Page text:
President Obama has been quoted as suggesting the life of his Presidency hinges on the success or failure of the health care reform bill. In spite of a recent injection of adrenaline from a couple of high ranking Democratic congressman and the blessing of a group of catholic nuns, it seems most Americans have both made up their mind on health care and will continue to give Obama low marks as long as it remains the top issue he focuses on. The President probably faces one of three scenarios in the event he receives a legislative victory for passage of the bill through Congress;


1)       Despite the unpopularity of the bill and Obama’s sagging approval with the American public passage will finally get the topic off the table, at least temporarily. The President will then be able to focus on other priorities and perhaps craft a more populist message on issues that will help him rebound in the polls as we draw ever close to the midterm elections. With the notoriously short attention span of the American public simply switching gears is often a perfect remedy for an ailing Presidency.


2)      Yes a majority of Americans disagree with the President sweeping health care legislation but there are potential gains to be made if the bill is passed on two fronts. First it will energize Democrats, most of whom are already strongly supportive of reform. Secondly, for the millions of wavering moderates and independents passage will at least show some measure of strong leadership on the part of the President. While many will continue to disagree with Obama on the issue itself, a Commander in Chief who is viewed as strong and decisive even in the face of scrutiny is someone who generally gains grudging respect from an American public always supportive of strong leadership.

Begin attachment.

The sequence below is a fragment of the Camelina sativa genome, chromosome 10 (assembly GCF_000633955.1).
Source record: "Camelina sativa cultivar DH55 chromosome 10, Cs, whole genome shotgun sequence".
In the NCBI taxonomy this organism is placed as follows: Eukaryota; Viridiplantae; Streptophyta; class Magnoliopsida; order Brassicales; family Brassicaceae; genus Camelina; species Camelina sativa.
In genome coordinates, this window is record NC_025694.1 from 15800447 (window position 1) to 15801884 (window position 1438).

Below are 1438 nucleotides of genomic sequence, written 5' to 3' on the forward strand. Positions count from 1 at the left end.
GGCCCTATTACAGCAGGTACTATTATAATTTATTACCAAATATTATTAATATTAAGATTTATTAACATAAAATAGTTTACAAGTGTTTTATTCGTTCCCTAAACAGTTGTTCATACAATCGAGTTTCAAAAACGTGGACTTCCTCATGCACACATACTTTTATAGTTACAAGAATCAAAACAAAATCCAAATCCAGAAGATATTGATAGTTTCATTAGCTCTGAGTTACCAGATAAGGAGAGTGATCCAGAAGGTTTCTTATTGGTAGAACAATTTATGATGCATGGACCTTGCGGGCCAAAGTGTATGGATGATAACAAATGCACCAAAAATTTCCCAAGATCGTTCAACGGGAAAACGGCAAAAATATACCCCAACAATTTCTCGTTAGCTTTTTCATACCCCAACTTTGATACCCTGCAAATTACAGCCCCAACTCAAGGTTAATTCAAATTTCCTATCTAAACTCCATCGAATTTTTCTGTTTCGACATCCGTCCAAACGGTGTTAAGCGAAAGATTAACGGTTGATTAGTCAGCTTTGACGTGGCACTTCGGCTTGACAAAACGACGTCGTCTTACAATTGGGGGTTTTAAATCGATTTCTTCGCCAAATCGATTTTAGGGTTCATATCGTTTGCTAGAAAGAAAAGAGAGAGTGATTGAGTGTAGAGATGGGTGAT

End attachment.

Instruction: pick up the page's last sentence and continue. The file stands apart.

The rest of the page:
3)       Passage will be the final nail in the coffin for Obama and Democrats, at least for the rest of 2010 and perhaps up through 2012 as well. Without the passage of health care reform Obama still has something of a “get out of jail free” card to play. Ramming through the current legislation however will convince conservatives that the President’s character and liberal agenda must be attacked mercilessly. The formation of an even stronger movement than that of the “Tea Party” will come about rallying around smaller government issues and fiscal responsibility. Republicans in Congress meanwhile, with the prospects of already larger numbers come 2011, will unify against Obama and the Democrats derailing most of the President’s legislation from now until the end of his first-term.


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Michael Daboll